Today the typical North American diet is loaded with purines. In one year each American eats an average of 200 pounds of meat. Now that you can get a hamburger off the dollar menu, it is easier than ever before to fill up on the food that causes attacks of gout.
What Puts You at Risk for Gout?
Once you eat all of that food rich in purines, it is up to your kidneys to filter them out of the blood and excrete them in the urine. Some people have an inherited tendency to accumulate (build up) uric acid. These people are more at risk of having an attack of gout. But many other factor an affect you ability to remove uric acid from the blood. Kidney disease, high blood pressure (hypertension), diabetes, obesity, chemotherapy, stress, surgery and some medications and vitamin supplements can increase your risk of a gouty attack.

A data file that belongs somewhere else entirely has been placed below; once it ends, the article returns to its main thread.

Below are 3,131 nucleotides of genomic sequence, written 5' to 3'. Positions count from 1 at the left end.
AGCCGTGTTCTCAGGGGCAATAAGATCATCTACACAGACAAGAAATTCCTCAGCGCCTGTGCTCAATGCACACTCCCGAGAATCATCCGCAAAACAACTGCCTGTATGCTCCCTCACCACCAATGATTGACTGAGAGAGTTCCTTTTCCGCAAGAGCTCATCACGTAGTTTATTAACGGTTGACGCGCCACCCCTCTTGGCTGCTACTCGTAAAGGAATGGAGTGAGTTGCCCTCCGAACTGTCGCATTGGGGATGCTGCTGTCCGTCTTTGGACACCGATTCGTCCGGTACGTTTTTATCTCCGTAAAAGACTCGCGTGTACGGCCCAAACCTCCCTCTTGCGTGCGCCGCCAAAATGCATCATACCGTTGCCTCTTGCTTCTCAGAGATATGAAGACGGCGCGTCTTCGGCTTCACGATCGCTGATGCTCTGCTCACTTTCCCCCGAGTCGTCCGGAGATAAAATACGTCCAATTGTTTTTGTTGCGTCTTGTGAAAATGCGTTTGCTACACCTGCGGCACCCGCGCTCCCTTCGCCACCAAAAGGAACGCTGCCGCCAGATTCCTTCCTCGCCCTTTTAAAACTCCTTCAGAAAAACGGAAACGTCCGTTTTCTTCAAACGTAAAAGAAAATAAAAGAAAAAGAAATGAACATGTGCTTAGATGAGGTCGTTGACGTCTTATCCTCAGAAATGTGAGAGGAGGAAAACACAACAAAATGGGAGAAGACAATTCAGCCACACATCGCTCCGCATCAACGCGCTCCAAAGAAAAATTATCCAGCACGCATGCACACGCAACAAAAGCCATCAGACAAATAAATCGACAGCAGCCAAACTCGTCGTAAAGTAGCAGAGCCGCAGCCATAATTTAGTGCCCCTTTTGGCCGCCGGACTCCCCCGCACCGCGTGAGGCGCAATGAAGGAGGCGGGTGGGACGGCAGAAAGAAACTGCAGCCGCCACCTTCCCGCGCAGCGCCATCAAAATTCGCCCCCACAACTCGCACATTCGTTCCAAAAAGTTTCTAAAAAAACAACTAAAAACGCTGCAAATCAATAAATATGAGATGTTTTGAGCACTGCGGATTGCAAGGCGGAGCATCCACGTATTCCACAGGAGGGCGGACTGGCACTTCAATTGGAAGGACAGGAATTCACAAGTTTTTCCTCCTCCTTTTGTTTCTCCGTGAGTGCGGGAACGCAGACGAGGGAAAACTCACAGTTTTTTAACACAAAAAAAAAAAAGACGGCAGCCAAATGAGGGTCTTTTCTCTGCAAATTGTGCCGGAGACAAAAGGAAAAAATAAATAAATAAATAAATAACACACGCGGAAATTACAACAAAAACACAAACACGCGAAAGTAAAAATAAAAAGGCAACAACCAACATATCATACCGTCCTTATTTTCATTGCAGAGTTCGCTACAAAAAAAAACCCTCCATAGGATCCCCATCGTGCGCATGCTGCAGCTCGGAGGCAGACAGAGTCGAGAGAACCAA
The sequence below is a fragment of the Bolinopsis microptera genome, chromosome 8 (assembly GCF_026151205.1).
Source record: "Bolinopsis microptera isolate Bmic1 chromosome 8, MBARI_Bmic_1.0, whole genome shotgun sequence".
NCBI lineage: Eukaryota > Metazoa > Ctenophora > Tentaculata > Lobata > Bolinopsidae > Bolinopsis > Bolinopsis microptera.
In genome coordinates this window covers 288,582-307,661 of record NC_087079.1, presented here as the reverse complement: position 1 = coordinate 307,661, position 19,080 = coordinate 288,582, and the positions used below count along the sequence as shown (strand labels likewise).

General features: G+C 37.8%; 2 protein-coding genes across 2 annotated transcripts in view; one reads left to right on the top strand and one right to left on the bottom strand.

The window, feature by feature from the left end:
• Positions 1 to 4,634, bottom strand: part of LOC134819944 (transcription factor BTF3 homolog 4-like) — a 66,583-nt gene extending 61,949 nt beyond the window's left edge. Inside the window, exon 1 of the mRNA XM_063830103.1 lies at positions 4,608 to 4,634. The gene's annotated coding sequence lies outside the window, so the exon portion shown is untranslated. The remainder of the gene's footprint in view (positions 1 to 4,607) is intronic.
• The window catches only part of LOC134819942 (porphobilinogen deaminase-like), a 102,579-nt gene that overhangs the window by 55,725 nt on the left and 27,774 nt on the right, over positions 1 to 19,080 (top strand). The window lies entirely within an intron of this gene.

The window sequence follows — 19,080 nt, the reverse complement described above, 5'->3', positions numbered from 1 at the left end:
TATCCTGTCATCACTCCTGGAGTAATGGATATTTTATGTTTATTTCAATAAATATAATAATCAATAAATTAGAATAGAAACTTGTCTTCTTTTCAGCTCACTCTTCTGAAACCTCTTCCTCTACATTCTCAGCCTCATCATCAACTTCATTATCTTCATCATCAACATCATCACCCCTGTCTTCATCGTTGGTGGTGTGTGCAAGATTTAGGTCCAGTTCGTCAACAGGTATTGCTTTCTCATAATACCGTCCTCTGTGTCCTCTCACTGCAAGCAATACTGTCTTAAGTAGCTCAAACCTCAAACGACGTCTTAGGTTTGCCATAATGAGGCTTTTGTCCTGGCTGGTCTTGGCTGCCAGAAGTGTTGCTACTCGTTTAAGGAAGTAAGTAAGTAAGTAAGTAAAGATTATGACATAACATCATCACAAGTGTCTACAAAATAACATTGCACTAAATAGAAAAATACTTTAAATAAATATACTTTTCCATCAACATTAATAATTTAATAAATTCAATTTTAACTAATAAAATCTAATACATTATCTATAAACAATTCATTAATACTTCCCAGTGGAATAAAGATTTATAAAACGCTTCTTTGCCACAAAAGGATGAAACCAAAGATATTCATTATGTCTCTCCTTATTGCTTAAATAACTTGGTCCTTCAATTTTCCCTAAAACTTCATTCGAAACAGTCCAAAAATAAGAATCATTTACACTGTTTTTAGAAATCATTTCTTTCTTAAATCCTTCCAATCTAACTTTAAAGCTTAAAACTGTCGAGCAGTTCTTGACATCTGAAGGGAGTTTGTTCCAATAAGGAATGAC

How Do I Know if I Have Gout?
You might have gout if you have:
• Pain in the big toe joint or ankle without any specific trauma or injury
• Pain gets worse as with activity (walking, running, or standing)
• You find it hard to participate in some activities
(such as running, climbing, cycling, hiking, rollerblading or skiing)
• Pain in the big toe joint or ankle, even at rest
• You noticed swelling or redness around the big toe joint
• A tender spot at the base of the big toe or near the ankle or midfoot
• Big toe joint hurts much worse with tight shoes
• You had a gradual increase in pain after some activity